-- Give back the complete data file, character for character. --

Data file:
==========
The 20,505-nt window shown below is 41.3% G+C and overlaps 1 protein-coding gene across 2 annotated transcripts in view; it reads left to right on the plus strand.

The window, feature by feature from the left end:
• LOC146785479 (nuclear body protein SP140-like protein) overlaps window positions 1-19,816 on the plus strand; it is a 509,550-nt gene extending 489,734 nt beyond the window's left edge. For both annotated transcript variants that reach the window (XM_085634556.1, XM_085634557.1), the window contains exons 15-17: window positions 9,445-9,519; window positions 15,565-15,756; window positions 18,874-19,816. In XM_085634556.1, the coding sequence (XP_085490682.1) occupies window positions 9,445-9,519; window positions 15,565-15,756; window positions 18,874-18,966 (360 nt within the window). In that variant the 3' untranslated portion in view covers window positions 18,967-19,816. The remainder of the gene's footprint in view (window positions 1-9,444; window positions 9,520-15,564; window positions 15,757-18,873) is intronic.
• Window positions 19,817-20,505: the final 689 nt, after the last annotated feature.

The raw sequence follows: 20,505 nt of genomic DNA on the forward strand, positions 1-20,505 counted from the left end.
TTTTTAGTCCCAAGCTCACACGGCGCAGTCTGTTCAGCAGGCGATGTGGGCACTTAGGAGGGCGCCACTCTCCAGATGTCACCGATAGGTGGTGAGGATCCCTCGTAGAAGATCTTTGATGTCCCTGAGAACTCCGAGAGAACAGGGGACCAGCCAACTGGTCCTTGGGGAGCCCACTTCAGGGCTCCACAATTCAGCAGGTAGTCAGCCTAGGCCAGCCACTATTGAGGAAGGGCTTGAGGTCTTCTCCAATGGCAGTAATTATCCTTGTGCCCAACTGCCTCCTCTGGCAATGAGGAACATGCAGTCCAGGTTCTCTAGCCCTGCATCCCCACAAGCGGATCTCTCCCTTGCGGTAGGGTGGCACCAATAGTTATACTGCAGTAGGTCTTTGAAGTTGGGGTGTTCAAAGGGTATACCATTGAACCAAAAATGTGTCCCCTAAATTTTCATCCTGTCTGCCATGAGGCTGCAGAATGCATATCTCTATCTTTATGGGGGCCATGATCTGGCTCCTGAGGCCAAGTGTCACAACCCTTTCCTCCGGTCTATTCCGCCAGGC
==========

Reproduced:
The 20,505-nt window shown below is 41.3% G+C and overlaps 1 protein-coding gene across 2 annotated transcripts in view; it reads left to right on the plus strand.

The window, feature by feature from the left end:
• LOC146785479 (nuclear body protein SP140-like protein) overlaps window positions 1-19,816 on the plus strand; it is a 509,550-nt gene extending 489,734 nt beyond the window's left edge. For both annotated transcript variants that reach the window (XM_085634556.1, XM_085634557.1), the window contains exons 15-17: window positions 9,445-9,519; window positions 15,565-15,756; window positions 18,874-19,816. In XM_085634556.1, the coding sequence (XP_085490682.1) occupies window positions 9,445-9,519; window positions 15,565-15,756; window positions 18,874-18,966 (360 nt within the window). In that variant the 3' untranslated portion in view covers window positions 18,967-19,816. The remainder of the gene's footprint in view (window positions 1-9,444; window positions 9,520-15,564; window positions 15,757-18,873) is intronic.
• Window positions 19,817-20,505: the final 689 nt, after the last annotated feature.

The raw sequence follows: 20,505 nt of genomic DNA on the forward strand, positions 1-20,505 counted from the left end.
TTTTTAGTCCCAAGCTCACACGGCGCAGTCTGTTCAGCAGGCGATGTGGGCACTTAGGAGGGCGCCACTCTCCAGATGTCACCGATAGGTGGTGAGGATCCCTCGTAGAAGATCTTTGATGTCCCTGAGAACTCCGAGAGAACAGGGGACCAGCCAACTGGTCCTTGGGGAGCCCACTTCAGGGCTCCACAATTCAGCAGGTAGTCAGCCTAGGCCAGCCACTATTGAGGAAGGGCTTGAGGTCTTCTCCAATGGCAGTAATTATCCTTGTGCCCAACTGCCTCCTCTGGCAATGAGGAACATGCAGTCCAGGTTCTCTAGCCCTGCATCCCCACAAGCGGATCTCTCCCTTGCGGTAGGGTGGCACCAATAGTTATACTGCAGTAGGTCTTTGAAGTTGGGGTGTTCAAAGGGTATACCATTGAACCAAAAATGTGTCCCCTAAATTTTCATCCTGTCTGCCATGAGGCTGCAGAATGCATATCTCTATCTTTATGGGGGCCATGATCTGGCTCCTGAGGCCAAGTGTCACAACCCTTTCCTCCGGTCTATTCCGCCAGGC